b) Become seriously ill
c) Search carefully
d) Look very angry
24. Thornbury suggested another way of using
Multiple Choice questions which is unusual.
He suggested the use of a contextualized
In it, the options are put directly into a text.
25. Example of his idea:
Someone else is (a) playing; b) calling;
c) singing;) the tune, and for the
moment you re quite happy to go (a)
along; b) around; c) away) with what
seems like a reasonable idea.
Hobbies (a) make; b) use; c) take) up
far too much time and children could
need support with a new activity.
26. Recognize appropriate word for context:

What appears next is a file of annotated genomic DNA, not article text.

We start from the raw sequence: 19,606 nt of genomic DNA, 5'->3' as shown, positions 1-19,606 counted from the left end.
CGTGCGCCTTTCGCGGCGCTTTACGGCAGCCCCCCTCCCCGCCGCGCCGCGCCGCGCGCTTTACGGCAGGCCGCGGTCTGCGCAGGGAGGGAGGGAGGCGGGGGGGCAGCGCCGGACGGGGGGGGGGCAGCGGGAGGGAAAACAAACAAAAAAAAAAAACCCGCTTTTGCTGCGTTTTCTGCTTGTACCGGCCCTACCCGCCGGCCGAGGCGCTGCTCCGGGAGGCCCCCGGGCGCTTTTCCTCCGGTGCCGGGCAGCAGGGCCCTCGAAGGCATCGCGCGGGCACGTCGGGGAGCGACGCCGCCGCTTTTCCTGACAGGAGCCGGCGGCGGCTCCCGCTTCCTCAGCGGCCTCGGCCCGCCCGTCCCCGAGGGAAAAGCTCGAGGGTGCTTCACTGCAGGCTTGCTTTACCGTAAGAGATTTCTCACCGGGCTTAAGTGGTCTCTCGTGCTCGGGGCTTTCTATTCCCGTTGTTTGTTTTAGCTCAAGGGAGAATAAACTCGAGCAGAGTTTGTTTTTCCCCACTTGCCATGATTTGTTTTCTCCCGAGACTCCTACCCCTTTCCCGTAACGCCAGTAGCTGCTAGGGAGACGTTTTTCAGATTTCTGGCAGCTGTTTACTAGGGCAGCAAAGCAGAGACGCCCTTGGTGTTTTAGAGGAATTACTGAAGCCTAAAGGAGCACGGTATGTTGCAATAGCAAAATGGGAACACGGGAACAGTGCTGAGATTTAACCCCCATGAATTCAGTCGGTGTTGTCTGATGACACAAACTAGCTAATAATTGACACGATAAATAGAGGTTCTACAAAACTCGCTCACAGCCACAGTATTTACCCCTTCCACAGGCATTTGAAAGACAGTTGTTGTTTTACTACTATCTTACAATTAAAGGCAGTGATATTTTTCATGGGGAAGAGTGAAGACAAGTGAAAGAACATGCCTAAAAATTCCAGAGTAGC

Students must show that they understand
the appropriate word for the context.
It can also be portrayed as a multiple
28. Production items
The testing of vocabulary productivity is so difficult
that it is practically never attempted in proficiency
The main difficulty is the need to limit the candidate
to the (usually one) lexical item that we have in
However, there are still several methods around
29. Using pictures:
The teacher can display pictures of various
objects/people and ask the students to write down
the names of them.
This method is obviously restricted to concrete
nouns that are simple to name.
An example is located in the book (p.182-183)
The teacher writes the definition or meaning of a
particular word and the students must answer with the
This may work for a range of lexical items.
However, not every word can be easily defined, and
sometimes there is more than just one correct
The definition should be clear so that the students